I met my wife in 1994 when she signed up for my martial art school, while she was still in high school, just a baby of 17. She excelled and became a national champion Sambo fighter within a year. We had obvious chemistry between us, but ...
I met my wife in 1994 when she signed up for my martial art school, while she was still in high school, just a baby of 17. She excelled and became a national champion Sambo fighter within a year. We had obvious chemistry between us, but as a policy I never have had relationships with students because the relationship would be unfair, as I was “coach” and they were “athlete.” Relationships however are equal listen-and-share parallels.
Two years after meeting her, she walked into my office the week she was leaving for college on the other side of the country. Slamming her fist on my desk she asked, ”So that’s IT? You have nothing to say to me?” I couldn’t say anything about my feelings because it would be dishonorable to pursue it as her coach. She turned and stormed out of the school.
She didn’t speak to me for six years: angry and hurt at my withholding of my feelings toward her. I regretted my decision month after month, but departing for Russia, I became consumed with my studies there, as she was similarly immersed in her university program.
Ages later, one Christmas evening mass, I saw her walking through the pews. She floated by me, not recognizing my long hair and beard, recently returned from the cold, Russian winter. Instantly standing, I dashed after her, but she was nowhere to be found. In the days that followed, I tried to find her, but her rightfully-protective mother refused to disclose her phone number or email address. I finally convinced her to at least convey mine to her daughter.
An email appeared in my inbox, succinctly asking what I wanted. So, I explained that I had hoped to buy her a ticket to fly back to my side of the country for the weekend to go out on a date with me. She didn’t answer for a week, and then reluctantly agreed. I sent her the ticket, but received in the mail a check from her parents for the pricetag of the flight and in the note field of the check: “…so our daughter does not feel obligated.”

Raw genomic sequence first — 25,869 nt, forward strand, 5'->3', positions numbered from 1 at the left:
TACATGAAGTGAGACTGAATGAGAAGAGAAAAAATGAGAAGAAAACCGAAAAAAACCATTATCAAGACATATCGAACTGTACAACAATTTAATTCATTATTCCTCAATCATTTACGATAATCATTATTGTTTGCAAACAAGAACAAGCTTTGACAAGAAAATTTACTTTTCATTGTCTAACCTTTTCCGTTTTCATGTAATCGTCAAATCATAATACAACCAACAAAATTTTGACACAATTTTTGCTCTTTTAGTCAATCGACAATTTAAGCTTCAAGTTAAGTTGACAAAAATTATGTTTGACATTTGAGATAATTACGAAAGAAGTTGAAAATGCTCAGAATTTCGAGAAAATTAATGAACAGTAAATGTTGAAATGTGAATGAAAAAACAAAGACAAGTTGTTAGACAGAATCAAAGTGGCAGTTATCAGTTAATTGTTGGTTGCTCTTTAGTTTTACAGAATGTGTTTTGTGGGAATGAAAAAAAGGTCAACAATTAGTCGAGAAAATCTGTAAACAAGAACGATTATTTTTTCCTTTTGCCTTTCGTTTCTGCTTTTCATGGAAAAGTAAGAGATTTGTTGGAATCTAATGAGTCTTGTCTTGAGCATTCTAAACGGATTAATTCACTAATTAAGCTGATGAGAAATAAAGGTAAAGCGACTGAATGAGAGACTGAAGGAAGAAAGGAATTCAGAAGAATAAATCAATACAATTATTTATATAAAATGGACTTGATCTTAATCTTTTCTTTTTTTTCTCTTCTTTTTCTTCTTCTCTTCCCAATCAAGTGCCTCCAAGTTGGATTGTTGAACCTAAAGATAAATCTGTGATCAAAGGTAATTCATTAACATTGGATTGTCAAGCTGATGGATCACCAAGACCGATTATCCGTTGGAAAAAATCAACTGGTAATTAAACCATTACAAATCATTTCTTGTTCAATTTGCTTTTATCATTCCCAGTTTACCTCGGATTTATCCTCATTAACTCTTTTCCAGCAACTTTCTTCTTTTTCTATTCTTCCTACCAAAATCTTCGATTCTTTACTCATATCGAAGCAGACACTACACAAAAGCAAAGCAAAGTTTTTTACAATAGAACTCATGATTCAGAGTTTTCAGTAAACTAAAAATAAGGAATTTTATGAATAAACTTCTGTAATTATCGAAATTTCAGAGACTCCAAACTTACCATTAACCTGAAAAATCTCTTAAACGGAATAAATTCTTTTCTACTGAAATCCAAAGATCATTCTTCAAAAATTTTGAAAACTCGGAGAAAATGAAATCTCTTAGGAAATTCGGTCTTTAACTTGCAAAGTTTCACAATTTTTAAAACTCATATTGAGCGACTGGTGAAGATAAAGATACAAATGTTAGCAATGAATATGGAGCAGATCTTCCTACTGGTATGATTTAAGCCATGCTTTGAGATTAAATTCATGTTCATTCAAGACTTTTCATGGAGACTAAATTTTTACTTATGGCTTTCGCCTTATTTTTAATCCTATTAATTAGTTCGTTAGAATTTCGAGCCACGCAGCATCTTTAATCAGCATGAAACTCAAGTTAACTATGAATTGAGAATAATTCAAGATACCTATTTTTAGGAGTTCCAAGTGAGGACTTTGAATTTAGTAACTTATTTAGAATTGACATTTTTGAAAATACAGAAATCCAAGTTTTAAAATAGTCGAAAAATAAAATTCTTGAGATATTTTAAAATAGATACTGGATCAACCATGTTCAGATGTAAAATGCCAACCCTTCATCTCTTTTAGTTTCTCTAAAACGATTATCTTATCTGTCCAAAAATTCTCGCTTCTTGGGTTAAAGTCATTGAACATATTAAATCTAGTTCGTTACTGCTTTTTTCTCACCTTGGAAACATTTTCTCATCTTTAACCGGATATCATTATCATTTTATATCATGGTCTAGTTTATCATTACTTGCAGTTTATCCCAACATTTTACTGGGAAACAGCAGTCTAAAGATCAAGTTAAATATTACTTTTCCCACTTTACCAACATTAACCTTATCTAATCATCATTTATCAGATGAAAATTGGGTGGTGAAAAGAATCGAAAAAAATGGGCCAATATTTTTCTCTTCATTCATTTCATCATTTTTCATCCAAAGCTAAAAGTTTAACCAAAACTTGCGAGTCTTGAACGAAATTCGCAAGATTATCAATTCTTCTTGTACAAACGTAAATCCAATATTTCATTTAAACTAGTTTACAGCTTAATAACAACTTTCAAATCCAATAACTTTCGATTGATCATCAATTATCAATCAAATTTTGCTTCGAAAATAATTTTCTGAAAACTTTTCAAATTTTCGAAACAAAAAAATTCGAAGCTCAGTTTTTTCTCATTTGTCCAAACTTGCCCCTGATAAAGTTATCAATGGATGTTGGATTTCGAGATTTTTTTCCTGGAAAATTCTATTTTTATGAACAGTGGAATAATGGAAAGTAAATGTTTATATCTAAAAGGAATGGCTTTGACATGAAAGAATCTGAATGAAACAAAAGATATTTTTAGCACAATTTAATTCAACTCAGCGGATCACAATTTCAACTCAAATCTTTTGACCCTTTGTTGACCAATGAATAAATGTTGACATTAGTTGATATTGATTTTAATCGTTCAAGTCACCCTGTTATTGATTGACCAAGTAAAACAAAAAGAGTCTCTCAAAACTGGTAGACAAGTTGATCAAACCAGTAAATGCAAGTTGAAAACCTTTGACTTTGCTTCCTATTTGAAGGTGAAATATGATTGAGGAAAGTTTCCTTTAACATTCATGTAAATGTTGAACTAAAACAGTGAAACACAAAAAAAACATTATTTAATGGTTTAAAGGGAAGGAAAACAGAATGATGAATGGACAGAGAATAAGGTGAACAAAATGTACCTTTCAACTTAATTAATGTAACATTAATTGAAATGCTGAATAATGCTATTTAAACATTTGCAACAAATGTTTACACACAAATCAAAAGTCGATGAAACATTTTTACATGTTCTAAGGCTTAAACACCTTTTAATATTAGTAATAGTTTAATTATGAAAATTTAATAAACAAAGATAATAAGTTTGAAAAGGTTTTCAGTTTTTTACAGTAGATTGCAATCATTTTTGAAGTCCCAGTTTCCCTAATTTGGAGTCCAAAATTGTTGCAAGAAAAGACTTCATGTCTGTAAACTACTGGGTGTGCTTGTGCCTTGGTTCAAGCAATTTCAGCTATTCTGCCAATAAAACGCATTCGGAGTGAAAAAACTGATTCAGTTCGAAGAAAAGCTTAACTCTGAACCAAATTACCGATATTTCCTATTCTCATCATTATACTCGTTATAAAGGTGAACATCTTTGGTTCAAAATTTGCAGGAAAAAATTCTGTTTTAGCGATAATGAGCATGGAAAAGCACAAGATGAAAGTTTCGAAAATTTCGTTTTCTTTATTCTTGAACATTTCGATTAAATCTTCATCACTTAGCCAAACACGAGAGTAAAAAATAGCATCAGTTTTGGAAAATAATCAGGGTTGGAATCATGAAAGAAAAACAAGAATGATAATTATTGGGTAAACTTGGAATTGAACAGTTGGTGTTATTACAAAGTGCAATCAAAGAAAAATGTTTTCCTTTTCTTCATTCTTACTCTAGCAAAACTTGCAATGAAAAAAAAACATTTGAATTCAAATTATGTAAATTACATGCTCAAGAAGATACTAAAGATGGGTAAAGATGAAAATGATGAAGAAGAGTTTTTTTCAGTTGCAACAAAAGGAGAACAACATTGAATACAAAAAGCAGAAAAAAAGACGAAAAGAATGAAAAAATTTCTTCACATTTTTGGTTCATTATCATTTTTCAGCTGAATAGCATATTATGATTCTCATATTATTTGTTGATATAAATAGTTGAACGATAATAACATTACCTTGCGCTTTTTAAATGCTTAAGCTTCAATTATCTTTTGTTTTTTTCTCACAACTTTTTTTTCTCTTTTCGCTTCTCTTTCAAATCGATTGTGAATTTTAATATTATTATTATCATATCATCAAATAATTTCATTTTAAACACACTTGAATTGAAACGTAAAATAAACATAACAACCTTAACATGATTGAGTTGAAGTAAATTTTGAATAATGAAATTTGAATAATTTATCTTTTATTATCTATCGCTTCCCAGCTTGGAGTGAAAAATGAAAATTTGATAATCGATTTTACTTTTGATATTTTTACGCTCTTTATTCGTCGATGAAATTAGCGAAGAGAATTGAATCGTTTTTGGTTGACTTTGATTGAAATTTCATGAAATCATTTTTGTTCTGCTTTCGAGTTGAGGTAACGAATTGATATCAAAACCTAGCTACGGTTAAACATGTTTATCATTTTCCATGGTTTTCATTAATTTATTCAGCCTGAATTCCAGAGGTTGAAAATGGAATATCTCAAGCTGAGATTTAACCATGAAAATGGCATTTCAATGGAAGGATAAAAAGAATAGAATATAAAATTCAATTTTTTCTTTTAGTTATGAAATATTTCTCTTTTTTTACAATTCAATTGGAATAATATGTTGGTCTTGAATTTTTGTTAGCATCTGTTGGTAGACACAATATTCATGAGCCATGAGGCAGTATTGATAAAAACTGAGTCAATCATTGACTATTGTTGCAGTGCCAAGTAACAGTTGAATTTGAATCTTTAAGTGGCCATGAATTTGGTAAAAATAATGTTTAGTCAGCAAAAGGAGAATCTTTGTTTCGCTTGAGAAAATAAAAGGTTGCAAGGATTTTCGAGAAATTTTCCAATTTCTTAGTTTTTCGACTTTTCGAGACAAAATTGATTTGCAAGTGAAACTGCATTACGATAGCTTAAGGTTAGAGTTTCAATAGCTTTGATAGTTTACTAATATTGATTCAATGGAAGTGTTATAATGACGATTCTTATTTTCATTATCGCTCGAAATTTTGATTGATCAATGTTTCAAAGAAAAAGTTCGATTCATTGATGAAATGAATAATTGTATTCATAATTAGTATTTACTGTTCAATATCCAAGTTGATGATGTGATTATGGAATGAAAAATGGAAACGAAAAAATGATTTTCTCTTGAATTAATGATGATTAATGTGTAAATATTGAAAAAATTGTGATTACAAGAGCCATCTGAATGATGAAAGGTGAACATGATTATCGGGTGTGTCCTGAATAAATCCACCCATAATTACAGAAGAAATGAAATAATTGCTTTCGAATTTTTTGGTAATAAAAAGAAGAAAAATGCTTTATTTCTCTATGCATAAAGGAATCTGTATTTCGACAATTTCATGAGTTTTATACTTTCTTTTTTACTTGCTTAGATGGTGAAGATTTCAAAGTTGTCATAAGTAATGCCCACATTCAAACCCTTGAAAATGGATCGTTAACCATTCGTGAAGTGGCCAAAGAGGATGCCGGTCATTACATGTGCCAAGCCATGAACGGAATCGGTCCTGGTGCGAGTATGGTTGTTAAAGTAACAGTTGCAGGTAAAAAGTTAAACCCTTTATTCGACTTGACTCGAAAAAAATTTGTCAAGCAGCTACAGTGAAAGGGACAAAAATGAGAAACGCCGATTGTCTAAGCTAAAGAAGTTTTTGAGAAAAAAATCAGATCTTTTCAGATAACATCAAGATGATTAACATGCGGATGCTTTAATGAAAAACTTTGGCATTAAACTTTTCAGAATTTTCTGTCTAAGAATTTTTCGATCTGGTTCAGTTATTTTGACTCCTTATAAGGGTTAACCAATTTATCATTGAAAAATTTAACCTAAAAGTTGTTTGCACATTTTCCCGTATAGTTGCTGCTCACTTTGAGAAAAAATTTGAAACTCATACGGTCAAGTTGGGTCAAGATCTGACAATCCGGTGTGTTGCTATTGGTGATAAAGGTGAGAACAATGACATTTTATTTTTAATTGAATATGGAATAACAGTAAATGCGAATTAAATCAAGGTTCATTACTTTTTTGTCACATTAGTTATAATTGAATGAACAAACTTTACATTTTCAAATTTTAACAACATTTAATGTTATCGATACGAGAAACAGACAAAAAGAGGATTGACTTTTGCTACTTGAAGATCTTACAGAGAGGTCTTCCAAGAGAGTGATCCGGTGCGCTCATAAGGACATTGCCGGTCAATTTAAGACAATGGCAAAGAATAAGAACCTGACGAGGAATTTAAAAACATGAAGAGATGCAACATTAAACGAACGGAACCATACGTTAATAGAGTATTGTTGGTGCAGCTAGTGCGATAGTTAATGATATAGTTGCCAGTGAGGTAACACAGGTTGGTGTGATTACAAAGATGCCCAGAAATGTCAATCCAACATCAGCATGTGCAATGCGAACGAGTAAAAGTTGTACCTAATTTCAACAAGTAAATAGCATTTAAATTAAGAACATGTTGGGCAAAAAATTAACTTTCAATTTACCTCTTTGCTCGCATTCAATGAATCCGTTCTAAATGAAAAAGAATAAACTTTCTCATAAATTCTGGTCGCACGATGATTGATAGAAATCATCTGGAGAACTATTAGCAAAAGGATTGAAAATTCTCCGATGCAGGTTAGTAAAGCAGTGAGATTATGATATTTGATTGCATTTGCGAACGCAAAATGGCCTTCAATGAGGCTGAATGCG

Our date felt awkward and fumbling, confusing and uncomfortable, and totally confirmed my suspicion that I had been in love with her for the many years since I met her. She advised me that I had hurt her greatly, that her life was finally now where she wanted it, and that she didn’t need any major upheaval again.
“I’m not known for traveling in calm waters,” I laughed. She didn’t think I was funny. Flying back home, I didn’t know if she ever wanted to see me again. But she had given me a letter and made me promise to not open it until she departed. As the tires lifted off the tarmac, I opened it. She told me everything, from the beginning of our story together… And disclosed her true feelings. She loved me as well, but feared my tendency to abruptly change when I felt so inclined. She did not want to be hurt again.
The next week, I packed my car, closed all of my accounts, and found an apartment on her side of the country. (Perhaps validating her concern about my abruptness!) In two and a half days of crazy 15 hour sprints, I arrived on the West Coast. Rather than drive to my new apartment, I drove straight to her at work. Shocked, I could see her concerns: of course if I could do something so rash as to move across the country to date her, couldn’t I then make a reckless decision and abruptly end our blossoming relationship?
Although it appears from the radical nature of my life’s choices that I make decisions in haste, my mother taught me:
1. When you believe in something, you must be willing to sacrifice everything to pursue it.
2. If it doesn’t work out, trying to force it will only bring you great suffering and failure.
3. Knowing the difference between 1 and 2 is the hardest thing in life.
“I always wondered why birds stay in the same place when they could choose to fly anywhere on the Earth, but then I ask myself the same question,” wrote an un